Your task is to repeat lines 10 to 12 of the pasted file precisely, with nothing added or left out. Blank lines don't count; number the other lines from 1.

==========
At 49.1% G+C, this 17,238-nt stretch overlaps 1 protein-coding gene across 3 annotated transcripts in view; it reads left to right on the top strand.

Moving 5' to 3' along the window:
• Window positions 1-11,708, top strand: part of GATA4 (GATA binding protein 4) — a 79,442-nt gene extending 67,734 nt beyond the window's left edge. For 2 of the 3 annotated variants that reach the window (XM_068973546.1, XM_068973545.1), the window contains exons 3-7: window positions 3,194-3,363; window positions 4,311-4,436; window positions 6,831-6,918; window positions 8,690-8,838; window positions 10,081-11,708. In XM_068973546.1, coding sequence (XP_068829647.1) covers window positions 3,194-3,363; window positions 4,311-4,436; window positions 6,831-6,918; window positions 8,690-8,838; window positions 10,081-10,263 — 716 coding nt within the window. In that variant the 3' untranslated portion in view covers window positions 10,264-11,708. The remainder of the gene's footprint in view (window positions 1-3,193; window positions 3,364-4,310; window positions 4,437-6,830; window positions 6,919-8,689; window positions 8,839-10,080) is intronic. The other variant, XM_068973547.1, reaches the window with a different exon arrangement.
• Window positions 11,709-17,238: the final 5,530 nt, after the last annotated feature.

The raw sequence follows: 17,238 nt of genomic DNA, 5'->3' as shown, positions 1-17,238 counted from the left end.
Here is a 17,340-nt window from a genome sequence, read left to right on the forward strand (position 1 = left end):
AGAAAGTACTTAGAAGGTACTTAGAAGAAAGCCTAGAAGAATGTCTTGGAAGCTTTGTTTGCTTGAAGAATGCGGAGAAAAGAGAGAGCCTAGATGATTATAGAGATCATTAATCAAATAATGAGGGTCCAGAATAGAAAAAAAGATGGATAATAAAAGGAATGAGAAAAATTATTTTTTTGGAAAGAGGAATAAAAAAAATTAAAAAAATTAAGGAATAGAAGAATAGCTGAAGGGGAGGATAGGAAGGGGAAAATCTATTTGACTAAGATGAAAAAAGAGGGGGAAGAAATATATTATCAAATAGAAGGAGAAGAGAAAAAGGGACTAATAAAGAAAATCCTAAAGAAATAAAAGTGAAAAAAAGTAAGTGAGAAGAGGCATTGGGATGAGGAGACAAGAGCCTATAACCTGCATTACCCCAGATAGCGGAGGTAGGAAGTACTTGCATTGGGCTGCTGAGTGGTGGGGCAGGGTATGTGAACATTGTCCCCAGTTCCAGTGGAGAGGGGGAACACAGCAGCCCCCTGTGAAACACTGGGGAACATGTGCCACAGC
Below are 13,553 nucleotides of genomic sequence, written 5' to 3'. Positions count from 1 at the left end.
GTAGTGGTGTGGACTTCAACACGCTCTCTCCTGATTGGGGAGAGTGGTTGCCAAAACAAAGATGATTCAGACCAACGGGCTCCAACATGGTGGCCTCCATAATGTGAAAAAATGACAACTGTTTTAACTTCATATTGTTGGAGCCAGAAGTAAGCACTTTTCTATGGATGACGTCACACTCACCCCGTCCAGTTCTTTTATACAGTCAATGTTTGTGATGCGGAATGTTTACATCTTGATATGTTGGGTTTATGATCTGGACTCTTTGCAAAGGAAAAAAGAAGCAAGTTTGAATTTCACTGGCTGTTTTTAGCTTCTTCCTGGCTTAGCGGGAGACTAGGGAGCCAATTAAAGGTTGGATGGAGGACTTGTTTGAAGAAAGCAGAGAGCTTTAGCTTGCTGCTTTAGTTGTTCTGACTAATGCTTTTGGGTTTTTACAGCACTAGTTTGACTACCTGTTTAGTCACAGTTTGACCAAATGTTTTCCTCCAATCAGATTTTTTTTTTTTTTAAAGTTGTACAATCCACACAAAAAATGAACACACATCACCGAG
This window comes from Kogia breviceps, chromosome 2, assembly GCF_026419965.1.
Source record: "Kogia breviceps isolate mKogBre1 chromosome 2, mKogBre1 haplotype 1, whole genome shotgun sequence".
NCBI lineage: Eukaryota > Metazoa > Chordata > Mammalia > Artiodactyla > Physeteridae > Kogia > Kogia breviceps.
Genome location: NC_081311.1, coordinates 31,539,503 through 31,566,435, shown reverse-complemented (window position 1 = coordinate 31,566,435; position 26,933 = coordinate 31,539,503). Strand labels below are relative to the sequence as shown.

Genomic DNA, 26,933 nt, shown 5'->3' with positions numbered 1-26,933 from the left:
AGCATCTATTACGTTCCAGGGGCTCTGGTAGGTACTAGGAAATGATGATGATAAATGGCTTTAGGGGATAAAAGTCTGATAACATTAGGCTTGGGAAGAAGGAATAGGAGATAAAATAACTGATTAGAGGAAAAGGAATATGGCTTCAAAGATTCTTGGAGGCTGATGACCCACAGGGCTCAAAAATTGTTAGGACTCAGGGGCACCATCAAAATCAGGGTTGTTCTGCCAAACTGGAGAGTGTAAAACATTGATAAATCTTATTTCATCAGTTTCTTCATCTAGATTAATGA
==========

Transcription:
This window comes from Kogia breviceps, chromosome 2, assembly GCF_026419965.1.
Source record: "Kogia breviceps isolate mKogBre1 chromosome 2, mKogBre1 haplotype 1, whole genome shotgun sequence".
NCBI lineage: Eukaryota > Metazoa > Chordata > Mammalia > Artiodactyla > Physeteridae > Kogia > Kogia breviceps.